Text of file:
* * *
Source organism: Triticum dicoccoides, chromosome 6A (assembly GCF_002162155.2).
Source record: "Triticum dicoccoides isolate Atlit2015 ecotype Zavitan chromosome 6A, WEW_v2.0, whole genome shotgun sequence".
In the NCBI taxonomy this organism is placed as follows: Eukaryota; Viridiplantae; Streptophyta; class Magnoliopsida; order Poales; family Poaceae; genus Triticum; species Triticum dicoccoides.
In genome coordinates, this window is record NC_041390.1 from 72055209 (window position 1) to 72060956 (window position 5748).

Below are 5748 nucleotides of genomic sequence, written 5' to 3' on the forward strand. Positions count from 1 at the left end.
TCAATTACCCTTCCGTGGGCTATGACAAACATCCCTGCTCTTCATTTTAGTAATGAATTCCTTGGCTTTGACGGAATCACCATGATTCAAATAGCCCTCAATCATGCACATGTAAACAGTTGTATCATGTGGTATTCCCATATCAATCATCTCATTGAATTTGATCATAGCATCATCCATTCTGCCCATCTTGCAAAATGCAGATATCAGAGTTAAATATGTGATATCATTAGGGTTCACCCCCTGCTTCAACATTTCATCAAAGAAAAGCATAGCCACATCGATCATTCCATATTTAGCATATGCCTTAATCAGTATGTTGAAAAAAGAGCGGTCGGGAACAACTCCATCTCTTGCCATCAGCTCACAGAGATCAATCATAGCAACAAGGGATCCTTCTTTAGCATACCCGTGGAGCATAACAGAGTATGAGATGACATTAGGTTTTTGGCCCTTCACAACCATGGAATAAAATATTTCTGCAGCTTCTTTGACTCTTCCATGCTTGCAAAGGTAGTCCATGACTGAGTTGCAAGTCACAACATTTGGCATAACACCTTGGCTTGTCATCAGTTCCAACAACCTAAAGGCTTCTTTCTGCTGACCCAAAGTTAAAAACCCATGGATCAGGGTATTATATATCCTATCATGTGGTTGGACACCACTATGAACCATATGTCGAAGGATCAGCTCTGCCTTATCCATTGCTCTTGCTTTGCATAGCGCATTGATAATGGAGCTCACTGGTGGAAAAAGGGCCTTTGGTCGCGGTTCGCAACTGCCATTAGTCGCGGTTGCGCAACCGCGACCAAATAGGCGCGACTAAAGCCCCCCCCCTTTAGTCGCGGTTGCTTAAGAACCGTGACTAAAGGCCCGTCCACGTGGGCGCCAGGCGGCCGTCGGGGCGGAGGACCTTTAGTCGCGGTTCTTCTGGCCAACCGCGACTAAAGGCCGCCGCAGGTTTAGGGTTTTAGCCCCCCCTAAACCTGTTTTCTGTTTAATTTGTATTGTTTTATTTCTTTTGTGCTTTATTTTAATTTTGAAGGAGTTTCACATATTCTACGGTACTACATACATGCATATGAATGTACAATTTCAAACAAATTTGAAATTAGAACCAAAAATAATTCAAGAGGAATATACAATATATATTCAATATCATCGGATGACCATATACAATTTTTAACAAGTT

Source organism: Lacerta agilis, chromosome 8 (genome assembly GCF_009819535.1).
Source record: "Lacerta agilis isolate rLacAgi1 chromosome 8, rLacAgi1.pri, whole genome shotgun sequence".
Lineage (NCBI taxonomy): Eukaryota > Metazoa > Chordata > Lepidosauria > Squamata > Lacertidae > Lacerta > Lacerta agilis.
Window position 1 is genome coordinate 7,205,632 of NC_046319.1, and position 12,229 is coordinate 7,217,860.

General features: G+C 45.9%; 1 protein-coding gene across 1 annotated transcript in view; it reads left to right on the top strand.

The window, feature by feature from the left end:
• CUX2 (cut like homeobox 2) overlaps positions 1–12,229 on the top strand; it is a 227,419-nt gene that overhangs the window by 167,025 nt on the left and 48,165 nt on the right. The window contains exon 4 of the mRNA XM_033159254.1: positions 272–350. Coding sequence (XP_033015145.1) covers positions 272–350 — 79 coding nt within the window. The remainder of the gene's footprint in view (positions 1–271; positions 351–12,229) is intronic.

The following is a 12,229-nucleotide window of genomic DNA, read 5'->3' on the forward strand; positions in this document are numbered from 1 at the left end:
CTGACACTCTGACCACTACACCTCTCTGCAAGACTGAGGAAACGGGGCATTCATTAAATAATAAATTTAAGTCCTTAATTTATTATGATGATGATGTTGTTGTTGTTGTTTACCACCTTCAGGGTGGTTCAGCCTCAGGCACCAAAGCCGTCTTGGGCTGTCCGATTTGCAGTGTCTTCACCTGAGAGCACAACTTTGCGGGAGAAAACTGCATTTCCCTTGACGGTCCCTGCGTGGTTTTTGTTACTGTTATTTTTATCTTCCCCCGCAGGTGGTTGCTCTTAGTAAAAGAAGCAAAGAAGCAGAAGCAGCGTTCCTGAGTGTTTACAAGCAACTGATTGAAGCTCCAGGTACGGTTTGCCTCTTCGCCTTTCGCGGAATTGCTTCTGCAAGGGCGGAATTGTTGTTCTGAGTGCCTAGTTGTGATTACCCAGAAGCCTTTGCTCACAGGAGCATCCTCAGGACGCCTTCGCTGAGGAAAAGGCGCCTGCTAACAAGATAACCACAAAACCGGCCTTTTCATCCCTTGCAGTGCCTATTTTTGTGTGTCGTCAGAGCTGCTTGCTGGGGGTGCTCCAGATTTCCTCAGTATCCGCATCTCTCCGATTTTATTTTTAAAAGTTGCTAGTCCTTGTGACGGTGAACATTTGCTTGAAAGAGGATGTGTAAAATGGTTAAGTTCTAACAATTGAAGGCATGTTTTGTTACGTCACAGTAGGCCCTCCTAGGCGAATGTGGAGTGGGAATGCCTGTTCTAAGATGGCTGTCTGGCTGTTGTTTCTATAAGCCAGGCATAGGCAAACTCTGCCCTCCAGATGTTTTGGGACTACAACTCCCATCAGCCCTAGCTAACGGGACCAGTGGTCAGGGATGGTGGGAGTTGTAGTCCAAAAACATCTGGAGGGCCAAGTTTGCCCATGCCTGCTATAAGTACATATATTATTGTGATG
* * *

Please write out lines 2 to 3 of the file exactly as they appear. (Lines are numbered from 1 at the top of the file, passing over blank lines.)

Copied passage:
Source record: "Triticum dicoccoides isolate Atlit2015 ecotype Zavitan chromosome 6A, WEW_v2.0, whole genome shotgun sequence".
In the NCBI taxonomy this organism is placed as follows: Eukaryota; Viridiplantae; Streptophyta; class Magnoliopsida; order Poales; family Poaceae; genus Triticum; species Triticum dicoccoides.